The Last Ship is the TV equivalent of the summer blockbuster, and despite the fact that there's nothing here you haven't seen before, TNT makes it fun to watch.
You almost don't need to be told that this is a Michael Bay production. It has all the earmarks of his work: big special effects, big story, big performances and very few big words in the dialogue for the series, which premieres Sunday.
Capt. Tom Chandler (Eric Dane, Grey's Anatomy) is ready to take his ship, the Navy destroyer USS Nathan James, back to port, but is ordered to transport a pair of paleomicrobiologists, Rachel Scott (Rhona Mitra) and Quincy Tophet (Sam Spruell), above the Arctic Circle for some kind of secret experiment.
Scott and Tophet have turned the ship's helicopter bay into a temporary laboratory, and at first, Chandler and his crew just find their presence an annoying inconvenience. But when the scientists and their Navy escorts are attacked on an ice floe by Russians, it's obvious there's more going on here than a glorified science project.
It turns out that chaos reigns throughout the world as a deadly and unstoppable disease has wiped out millions of people, including the U.S. president and probably family members of the Nathan James' crew. Scott and Tophet are under orders to find the primary strain of the virus to create a vaccine before all human life is eradicated. That's why the Russians are after the scientists and why they'll stop at nothing to make sure they have the vaccine.
If you think just a split second, you may say to yourself, "Wait. You mean there are only two scientists in the whole world who can find the primary strain and develop the vaccine?"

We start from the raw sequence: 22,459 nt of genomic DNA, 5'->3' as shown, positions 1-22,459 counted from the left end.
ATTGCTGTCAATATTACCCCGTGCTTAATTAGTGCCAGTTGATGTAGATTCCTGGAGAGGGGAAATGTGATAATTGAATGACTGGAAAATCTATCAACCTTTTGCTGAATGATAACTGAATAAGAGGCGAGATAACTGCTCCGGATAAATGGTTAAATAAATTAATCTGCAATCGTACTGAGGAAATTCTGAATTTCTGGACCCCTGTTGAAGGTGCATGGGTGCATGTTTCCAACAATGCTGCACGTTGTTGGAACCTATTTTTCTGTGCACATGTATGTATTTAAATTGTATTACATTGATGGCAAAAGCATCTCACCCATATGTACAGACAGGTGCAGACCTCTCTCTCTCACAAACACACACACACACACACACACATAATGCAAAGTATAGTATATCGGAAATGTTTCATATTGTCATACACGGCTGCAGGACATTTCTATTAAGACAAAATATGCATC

Of course, Hank Steinberg and Steve Kane, who developed the series based on William Brinkley's novel, and director Jonathan Mostow make sure you're sufficiently distracted by fast-paced action to think about anything as you watch The Last Ship.
Although this is a futuristic fantasy, the real hook for The Last Ship is that it harks back to those terrific Cold War films of the past century. Even the bad ones were kind of fun. It's not just because Russians are back in style as go-to bad guys. (Thanks, Putin! Annex your little heart out. It's good for Hollywood). It's that Chandler is the kind of red, white and blue he-man hero we remember from the past.
Dane is perfect for the role: He all but replicates the John Wayne archetype as the tough, unflappable Navy career man.
No one really has to work hard here because the script is as close to monosyllabic as you can get and still have your character speaking English. People don't actually talk with each other in The Last Ship. Instead, they announce, pronounce and recycle clichés. We get a sense of character through the performances, though, and many of them are very good.
In addition to reminding us of all the great Cold War thrillers, The Last Ship might also call to mind another "last" show: ABC's doomed The Last Resort, which may not have been about a worldwide pandemic but also focused on a lone ship (a submarine) trying to save the world. The problems with that series were evident in the first episode: Someone in the TV world was actually overthinking, and the result was pretty much a mess, not to mention a criminal misuse of Andre Braugher.
The Last Ship doesn't have that problem. Bay, Steinberg and Kane know what they're doing and set a course for fast-paced action.